When Talking Modes, Don't Forget the Water

Dec. 1, 2004
“Short sea shipping entails using existing vessels to move freight between coastal ports and also between coastal ports and inland ports as a means of reducing congestion on America’s highways and rail system,”

“Short sea shipping entails using existing vessels to move freight between coastal ports and also between coastal ports and inland ports as a means of reducing congestion on America’s highways and rail system,” says Charles G. Raymond, CEO, chairman and president of the U.S.’s largest domestic ocean carrier Horizon Lines (http://www.horizonlines.com/).

Raymond sees the short sea shipping plan as a complementary mode to traditional modes of inland freight movement. According to Raymond, in Europe, more than 44% of all European Union freight movement are accomplished on the water. Of all ton-kilometer movements in Europe, 41% is handled by short sea and 43% by road transport.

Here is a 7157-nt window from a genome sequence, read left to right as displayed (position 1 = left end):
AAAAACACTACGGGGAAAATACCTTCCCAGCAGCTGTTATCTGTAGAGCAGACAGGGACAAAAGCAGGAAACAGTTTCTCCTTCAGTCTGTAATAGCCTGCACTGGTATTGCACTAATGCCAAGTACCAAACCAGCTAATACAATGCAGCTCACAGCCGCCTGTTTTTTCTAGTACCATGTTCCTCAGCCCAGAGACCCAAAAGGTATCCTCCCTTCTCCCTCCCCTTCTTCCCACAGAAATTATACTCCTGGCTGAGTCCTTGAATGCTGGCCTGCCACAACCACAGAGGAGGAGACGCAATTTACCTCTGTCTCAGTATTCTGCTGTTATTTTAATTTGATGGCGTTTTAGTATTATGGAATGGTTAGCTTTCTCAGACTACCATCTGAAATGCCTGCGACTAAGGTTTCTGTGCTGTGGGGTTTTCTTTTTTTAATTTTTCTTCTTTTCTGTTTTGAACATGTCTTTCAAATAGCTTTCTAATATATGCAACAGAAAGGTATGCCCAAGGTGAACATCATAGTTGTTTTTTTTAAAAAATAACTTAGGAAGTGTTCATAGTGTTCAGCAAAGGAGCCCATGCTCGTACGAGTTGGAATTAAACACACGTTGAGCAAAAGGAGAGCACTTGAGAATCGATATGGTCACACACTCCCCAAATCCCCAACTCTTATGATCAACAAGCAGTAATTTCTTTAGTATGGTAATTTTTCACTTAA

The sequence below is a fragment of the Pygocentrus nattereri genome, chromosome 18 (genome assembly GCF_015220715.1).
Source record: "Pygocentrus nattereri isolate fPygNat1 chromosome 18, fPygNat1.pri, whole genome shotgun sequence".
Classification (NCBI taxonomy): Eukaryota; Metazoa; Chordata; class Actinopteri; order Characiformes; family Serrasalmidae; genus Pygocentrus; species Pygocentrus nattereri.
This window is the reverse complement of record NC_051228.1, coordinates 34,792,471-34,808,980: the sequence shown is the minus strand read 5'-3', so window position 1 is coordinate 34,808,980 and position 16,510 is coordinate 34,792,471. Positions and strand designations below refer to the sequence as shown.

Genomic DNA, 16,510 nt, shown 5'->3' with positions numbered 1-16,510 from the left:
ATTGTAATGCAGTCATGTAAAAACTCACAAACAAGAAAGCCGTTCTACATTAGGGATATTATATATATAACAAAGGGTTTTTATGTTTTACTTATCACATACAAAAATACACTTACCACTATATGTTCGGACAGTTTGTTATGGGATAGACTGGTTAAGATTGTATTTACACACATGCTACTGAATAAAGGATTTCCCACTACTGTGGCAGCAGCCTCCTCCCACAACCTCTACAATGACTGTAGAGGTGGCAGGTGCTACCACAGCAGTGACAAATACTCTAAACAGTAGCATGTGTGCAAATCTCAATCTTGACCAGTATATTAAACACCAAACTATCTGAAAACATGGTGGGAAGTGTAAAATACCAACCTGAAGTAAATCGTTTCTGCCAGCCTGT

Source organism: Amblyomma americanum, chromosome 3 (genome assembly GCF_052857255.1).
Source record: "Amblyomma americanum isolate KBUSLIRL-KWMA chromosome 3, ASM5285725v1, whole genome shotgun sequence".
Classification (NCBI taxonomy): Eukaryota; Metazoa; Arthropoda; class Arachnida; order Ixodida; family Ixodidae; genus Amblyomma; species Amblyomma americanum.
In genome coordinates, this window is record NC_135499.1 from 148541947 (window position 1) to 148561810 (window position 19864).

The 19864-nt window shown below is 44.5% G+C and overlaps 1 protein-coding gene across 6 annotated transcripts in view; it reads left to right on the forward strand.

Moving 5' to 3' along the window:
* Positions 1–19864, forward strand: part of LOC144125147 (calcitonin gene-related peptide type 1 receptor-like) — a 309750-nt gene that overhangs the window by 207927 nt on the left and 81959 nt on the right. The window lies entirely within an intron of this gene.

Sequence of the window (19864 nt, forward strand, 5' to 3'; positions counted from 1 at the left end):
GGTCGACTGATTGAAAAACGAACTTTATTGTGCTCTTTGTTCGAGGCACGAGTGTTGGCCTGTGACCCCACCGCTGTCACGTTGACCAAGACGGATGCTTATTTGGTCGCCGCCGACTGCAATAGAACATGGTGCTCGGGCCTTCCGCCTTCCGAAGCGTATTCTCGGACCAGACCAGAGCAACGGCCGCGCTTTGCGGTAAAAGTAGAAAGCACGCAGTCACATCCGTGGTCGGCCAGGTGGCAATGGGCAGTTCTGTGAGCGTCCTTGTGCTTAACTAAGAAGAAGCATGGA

Beside reducing emissions and energy use, in the long run short sea shipping will require more technologically advanced vessels and infrastructure, says Raymond, which would help revitalize the U.S. maritime and shipbuilding industries.

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